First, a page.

Business Secretary Vince Cable was challenged to introduce laws protecting British firms from hostile foreign takeovers, after he announced a review prompted partly by the sale of Cadbury.
Dr Cable will next month launch a wide-ranging consultation on “the murky world of corporate behaviour” including take-overs, executive pay and short-term decision making.
The ambitious review was announced as he delivered a stinging speech attacking “laissez-faire” capitalism at the Liberal Democrat conference in Liverpool.
But Birmingham MP Jack Dromey (Lab, Erdington), a member of the Commons Business Committee, said: “Words will not protect workers”.
He called on the Government to introduce legislation making it harder for hostile takeovers to succeed, for example by ensuring that two-thirds of shareholders must agree to any deal.
As Deputy General Secretary of Unite before the General Election, Mr Dromey led the campaign against the hostile takeover by Kraft of Cadbury. He said: “Our economy is too open to hostile takeovers not in the public interest or the best long-term interests of successful British companies.
“It was wrong that a debt-laden American multi-national was able to stage a hostile takeover of a successful British icon, dear to the hearts of the people of Birmingham and Britain and with a great tradition of philanthropy.”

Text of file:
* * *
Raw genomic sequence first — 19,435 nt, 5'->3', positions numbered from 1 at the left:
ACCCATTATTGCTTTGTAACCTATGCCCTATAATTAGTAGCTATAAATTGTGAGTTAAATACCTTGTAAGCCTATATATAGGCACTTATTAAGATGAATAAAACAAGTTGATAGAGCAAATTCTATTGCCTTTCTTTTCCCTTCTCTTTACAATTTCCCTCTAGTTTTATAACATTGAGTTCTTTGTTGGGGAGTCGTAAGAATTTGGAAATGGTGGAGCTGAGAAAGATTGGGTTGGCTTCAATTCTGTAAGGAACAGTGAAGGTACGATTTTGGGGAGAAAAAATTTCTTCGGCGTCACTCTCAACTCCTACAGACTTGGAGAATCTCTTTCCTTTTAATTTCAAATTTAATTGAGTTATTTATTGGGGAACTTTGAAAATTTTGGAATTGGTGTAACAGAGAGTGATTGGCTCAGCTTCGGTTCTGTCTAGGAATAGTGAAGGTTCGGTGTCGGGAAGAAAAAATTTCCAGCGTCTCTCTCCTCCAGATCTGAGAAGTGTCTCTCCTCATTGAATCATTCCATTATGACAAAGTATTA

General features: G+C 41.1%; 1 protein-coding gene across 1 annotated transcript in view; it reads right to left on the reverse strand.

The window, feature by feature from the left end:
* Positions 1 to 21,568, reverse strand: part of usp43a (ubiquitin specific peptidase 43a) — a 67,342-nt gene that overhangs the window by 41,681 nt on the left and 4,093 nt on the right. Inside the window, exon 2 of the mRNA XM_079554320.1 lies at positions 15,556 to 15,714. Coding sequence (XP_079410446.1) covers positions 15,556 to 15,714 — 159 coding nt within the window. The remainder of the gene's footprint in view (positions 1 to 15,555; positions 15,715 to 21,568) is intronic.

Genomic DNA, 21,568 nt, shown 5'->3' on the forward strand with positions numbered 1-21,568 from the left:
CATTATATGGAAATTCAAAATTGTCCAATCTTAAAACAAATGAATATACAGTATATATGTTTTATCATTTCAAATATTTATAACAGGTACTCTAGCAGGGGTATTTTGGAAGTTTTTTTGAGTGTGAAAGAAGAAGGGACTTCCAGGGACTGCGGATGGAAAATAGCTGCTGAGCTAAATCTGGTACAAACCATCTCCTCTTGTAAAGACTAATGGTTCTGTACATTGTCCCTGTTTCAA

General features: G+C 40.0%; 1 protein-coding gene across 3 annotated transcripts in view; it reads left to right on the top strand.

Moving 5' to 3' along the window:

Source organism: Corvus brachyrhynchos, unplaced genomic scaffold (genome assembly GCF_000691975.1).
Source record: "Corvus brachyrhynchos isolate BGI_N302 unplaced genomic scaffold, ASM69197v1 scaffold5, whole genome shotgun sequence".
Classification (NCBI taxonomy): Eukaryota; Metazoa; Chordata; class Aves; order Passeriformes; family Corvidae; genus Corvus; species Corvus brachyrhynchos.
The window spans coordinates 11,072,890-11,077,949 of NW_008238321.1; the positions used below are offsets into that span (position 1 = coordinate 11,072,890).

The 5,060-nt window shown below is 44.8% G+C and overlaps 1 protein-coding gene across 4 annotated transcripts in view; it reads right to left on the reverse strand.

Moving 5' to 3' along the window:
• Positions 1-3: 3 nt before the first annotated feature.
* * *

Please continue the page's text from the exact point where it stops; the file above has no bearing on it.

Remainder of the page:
Dr Cable has previously warned that too many people involved in takeover deals stand to make a profit from sales going ahead – even if the sale is not in the long-term interests of the business involved, or the British economy as a whole.
He told delegates: “Why should good companies be destroyed by short-term investors looking for a speculative killing, while their accomplices in the City make fat fees? Why do directors forget their wider duties when a fat cheque is waved before them? Capitalism takes no prisoners and kills competition.”
He added: “Markets are often irrational or rigged. So I am shining a harsh light into the murky world of corporate behaviour.”